The patient is a 51-year-old male admitted to the hospital with shortness of breath and clinical signs of volume overload from acute exacerbation of chronic heart failure with reduced ejection fraction at around 25-30% as determined via echocardiogram. His past medical history is notable for nonischemic cardiomyopathy (cardiogenic shock and biventricular systolic dysfunction) requiring placement of an Impella ventricular assist device through his right groin three years before presentation, paroxysmal atrial fibrillation on anticoagulation, right lower extremity deep vein thrombosis, chronic kidney disease, an implantable cardioverter defibrillator (ICD), and alcoholic cirrhosis. Careful physical exam revealed a palpable thrill on the right groin distal to the inguinal ligament, which suggested a vascular malformation. This area was the same location where peripheral access was obtained for Impella placement. Information regarding access site management after Impella placement is unavailable.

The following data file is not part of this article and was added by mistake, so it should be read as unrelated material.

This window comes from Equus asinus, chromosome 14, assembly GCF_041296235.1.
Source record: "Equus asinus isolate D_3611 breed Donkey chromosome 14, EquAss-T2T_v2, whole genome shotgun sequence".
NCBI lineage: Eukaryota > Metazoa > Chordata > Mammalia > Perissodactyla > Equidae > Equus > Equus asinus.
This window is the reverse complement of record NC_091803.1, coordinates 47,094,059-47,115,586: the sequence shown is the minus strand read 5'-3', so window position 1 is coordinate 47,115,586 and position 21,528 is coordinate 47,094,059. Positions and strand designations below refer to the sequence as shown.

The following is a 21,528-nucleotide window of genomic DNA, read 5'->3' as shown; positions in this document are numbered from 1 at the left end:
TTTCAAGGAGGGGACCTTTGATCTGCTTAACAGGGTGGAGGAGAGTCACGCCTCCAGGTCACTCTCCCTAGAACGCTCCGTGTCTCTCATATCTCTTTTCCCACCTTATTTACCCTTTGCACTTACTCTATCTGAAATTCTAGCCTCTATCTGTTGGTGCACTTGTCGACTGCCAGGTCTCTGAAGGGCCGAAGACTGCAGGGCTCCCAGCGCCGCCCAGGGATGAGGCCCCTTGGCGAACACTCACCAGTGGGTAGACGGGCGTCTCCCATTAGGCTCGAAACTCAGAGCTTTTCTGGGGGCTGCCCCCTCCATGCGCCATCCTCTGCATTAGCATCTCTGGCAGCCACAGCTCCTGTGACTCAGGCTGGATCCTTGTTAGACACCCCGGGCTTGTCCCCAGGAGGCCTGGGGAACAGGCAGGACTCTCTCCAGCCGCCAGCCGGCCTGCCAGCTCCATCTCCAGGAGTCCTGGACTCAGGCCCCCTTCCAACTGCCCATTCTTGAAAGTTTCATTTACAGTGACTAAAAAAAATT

Duplex ultrasound was performed for imaging (Figure 1). Of note, we were unable to obtain computed tomography (CT) scan with contrast as the patient had kidney injury and unable to perform Magnetic Resonance Angiography (MRA). Ultrasound imaging estimated the flow through the vein adjacent to the fistula to be approximately 2.8 L/min and revealed an unusual shape suggestive of pseudoaneurysm.
Next, surgery was undertaken to resect the AVF with PSA. Swan-Ganz catheter found pulmonary artery pressures to be elevated. Surgical exposure identified a common femoral artery to femoral vein AVF with PSA, shown in Figure 2, with contributing branches identified (Figures 2 and 3).
Proximal control of the femoral artery at the ligament level and control of the vein at the ligament level were established. The AVF and PSA were mobilized along with obtaining distal artery and vein control (Figure 3). The venous end was suture ligated, observing a small opening into the vein (Figure 4). The fistula then divided from the artery and a harvested saphenous vein was sewn to the artery (Figure 4).